So why do the teams push design parameters to - and sometimes past - the limits?
With aerodynamics defining 99.999 per cent of the performance of a current Formula 1 car, getting that little extra is the challenge for every team. Having a higher chassis reduces the blockage behind the front wing, meaning it will work that little bit more efficiently. The higher chassis will also allow better airflow management by way of larger, more aggressive, turning vanes mounted underneath to improve the performance of the airflow to the leading edge of the underfloor. This is very important, as these two areas are responsible for the total amount of front downforce.
More importantly, there is a huge vortex set up where the FIA-defined symmetrical centre section of the front wing joins the downforce-producing flap components. This vortex then goes under the lower-front wishbone and, aided by the bargeboards, goes around the leading edge of the sidepods and down the side of the underfloor, helping with the performance of the diffuser among other things.
If the lower wishbone is too low, this vortex will be broken up and it will lose its structure, rendering it useless. Details such as this are the small differences between a good car and a not-so-good car, but as with anything it all comes at the expense of something else - in this case a suspension geometry that may just give the tyre an easier life. And we all hope an easier life will hopefully turn out to be a longer life.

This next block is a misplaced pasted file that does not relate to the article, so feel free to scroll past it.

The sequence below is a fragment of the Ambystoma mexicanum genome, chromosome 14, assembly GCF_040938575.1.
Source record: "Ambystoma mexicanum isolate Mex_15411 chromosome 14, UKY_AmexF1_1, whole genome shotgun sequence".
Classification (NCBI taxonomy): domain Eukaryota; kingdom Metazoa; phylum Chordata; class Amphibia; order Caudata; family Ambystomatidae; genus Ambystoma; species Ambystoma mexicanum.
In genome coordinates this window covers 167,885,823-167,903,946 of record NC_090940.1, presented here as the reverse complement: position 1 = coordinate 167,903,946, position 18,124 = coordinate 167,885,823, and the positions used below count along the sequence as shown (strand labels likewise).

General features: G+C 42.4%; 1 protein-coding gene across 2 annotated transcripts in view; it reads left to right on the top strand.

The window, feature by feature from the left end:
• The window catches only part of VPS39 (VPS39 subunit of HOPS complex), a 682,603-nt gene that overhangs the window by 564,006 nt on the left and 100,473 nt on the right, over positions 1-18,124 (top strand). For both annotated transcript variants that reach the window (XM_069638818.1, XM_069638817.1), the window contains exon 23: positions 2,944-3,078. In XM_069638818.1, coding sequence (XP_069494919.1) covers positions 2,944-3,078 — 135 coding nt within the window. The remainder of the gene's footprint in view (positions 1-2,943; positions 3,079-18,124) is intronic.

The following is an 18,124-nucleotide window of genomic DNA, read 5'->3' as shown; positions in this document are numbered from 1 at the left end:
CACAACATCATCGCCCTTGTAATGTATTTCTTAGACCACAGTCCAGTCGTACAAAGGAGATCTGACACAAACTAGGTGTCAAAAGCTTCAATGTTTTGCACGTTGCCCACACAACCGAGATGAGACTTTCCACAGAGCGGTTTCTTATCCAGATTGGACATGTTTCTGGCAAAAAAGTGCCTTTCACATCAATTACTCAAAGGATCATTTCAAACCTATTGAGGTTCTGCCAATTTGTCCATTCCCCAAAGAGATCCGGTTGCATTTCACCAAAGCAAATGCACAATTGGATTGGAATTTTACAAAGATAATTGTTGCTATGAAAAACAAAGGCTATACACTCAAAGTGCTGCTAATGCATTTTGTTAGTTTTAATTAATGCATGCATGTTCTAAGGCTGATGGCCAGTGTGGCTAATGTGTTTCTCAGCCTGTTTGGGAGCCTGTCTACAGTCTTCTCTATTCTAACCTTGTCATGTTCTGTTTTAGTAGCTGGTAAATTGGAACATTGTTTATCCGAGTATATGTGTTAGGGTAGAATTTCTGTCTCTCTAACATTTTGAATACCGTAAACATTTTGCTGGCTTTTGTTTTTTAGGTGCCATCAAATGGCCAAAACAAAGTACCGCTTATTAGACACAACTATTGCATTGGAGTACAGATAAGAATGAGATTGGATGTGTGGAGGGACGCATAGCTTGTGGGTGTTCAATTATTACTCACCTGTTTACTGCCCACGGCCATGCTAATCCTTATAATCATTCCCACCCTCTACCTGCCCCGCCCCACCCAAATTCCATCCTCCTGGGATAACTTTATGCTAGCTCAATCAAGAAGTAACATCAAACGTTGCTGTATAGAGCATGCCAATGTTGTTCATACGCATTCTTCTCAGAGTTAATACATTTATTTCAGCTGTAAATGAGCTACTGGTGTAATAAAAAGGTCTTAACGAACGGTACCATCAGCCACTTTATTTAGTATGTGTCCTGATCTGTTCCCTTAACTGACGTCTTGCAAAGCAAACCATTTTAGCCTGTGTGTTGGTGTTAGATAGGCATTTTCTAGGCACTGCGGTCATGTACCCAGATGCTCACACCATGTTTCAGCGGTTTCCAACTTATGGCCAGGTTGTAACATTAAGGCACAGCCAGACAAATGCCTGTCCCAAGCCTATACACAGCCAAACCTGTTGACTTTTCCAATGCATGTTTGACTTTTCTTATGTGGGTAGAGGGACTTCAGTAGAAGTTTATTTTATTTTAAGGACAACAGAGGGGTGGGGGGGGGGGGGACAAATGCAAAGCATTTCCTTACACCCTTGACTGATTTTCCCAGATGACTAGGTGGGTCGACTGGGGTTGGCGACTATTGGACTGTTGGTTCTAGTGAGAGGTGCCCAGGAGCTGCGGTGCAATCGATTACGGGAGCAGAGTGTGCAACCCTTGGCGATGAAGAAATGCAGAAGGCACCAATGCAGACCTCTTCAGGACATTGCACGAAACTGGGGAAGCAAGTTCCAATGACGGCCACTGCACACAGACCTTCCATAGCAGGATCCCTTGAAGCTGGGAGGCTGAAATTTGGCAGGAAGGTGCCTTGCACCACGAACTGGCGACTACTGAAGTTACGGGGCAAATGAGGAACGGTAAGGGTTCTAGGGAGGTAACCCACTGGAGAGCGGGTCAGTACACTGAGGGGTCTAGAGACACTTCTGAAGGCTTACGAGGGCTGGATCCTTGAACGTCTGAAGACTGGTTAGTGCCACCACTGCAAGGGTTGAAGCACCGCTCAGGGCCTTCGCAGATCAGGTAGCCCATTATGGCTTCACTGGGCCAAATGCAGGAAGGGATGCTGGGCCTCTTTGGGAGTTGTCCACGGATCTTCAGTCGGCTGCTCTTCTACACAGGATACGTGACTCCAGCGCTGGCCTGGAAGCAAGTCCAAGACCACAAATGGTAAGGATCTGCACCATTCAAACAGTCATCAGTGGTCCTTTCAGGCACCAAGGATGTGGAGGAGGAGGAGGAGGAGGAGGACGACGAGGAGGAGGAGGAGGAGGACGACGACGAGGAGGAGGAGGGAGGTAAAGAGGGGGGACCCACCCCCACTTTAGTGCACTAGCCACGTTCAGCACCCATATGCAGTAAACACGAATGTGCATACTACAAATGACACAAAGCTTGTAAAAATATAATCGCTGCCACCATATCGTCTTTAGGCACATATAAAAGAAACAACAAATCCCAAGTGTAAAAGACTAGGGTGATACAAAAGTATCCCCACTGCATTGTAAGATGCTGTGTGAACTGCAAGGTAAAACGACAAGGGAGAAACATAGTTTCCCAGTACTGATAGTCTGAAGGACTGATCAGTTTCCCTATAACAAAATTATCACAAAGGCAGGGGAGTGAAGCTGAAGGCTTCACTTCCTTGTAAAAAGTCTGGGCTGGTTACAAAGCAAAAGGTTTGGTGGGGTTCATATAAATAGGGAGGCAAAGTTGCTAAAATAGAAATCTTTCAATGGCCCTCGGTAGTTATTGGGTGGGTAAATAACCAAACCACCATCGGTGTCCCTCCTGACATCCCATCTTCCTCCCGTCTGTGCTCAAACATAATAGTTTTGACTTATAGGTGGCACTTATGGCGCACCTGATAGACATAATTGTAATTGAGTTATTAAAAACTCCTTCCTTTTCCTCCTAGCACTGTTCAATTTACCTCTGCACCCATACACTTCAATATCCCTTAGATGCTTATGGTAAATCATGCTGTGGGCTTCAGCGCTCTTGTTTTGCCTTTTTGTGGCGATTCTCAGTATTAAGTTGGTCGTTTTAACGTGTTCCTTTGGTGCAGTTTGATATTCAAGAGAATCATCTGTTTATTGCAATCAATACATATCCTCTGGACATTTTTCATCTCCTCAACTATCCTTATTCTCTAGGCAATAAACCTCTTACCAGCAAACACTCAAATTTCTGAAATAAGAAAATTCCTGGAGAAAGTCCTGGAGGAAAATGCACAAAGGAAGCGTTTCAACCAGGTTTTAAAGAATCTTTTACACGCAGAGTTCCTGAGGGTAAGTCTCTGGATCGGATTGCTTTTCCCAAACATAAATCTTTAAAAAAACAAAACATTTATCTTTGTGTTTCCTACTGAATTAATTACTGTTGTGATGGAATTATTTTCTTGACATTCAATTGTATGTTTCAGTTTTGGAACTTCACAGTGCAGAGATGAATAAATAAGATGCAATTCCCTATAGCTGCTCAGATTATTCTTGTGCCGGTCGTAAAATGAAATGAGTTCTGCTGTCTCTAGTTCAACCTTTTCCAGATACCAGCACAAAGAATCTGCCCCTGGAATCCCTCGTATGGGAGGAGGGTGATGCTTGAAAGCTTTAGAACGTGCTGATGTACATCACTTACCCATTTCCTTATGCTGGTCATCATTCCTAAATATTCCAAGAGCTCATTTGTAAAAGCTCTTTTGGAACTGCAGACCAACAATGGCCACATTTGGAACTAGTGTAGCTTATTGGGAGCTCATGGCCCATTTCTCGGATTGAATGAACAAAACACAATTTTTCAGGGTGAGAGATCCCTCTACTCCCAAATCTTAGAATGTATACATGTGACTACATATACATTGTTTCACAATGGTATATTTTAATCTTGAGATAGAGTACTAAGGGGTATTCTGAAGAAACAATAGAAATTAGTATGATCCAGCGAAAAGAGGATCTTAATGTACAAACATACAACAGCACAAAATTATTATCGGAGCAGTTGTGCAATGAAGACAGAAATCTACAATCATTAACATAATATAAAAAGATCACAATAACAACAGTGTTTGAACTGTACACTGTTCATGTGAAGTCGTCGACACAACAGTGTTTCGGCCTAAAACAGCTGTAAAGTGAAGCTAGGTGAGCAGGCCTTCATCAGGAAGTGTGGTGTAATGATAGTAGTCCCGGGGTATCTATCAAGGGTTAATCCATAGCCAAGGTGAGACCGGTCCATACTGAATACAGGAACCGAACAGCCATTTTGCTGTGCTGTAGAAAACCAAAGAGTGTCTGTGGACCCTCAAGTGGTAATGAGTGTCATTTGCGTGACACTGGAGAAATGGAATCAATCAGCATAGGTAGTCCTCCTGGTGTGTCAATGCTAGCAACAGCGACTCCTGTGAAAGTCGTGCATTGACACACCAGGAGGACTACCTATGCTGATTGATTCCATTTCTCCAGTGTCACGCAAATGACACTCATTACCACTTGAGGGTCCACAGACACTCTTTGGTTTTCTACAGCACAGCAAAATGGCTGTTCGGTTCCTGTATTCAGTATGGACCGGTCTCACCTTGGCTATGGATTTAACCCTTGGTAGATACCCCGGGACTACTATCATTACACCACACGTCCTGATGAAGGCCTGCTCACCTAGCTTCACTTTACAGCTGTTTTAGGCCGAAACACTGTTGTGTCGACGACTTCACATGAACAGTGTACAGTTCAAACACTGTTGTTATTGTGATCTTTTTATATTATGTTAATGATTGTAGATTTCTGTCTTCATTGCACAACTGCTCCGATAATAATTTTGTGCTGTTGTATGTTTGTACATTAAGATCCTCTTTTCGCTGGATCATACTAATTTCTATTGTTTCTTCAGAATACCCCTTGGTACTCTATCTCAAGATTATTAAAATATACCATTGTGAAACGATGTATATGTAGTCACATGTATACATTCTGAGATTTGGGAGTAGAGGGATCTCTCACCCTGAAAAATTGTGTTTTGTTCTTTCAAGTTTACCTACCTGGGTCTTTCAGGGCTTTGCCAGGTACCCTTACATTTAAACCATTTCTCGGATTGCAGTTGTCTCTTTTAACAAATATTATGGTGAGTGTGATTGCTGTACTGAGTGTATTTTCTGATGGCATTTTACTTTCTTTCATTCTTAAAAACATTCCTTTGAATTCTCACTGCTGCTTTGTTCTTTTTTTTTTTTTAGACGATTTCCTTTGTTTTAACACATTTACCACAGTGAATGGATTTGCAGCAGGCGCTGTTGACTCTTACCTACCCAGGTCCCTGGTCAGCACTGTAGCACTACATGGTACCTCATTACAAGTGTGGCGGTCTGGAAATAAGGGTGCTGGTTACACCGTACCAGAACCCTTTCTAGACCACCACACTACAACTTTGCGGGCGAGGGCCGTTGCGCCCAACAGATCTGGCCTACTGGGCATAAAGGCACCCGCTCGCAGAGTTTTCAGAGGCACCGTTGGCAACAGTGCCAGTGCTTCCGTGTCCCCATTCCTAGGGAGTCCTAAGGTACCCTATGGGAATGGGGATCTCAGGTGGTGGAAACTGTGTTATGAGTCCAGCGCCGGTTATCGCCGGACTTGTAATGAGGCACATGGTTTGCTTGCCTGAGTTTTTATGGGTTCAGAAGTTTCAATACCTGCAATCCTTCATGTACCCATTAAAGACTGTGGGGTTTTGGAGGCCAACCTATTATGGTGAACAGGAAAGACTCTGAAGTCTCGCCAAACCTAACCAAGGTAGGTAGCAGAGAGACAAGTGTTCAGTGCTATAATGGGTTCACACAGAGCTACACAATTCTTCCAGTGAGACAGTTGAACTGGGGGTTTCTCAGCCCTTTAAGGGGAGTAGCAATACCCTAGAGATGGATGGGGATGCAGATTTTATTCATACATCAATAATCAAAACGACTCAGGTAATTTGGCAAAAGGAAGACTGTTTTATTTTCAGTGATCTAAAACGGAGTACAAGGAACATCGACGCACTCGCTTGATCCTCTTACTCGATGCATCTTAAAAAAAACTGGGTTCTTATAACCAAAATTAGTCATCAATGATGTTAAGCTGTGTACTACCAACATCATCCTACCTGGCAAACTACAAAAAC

Giancarlo Fisichella finished third in the 1997 Canadian Grand Prix © LAT
As a side story, at the 1997 Canadian Grand Prix we had a rear-tyre-blistering problem with both our Jordans in Friday practice. In the evening I sat down with the Goodyear tyre engineer and discussed this problem. The tyres had what was called ply-steer coming from the construction of the carcass of the tyre. Goodyear always mounted the rear tyres in such a way that the ply-steer from the left and right tyres forced against each other, and after thinking about it for a while I asked them to mount them with the ply-steer force working the other way.
They were against it to begin with, but to keep me from spitting my dummy they did it, and on Saturday - which turned out to be hotter - we had no blistering problems, even though most other teams did. Needless to say the Goodyear tyre fitters were very busy all through Saturday, swapping everyone else's tyres. We went on to finish third with Giancarlo Fisichella, so all in all a good weekend.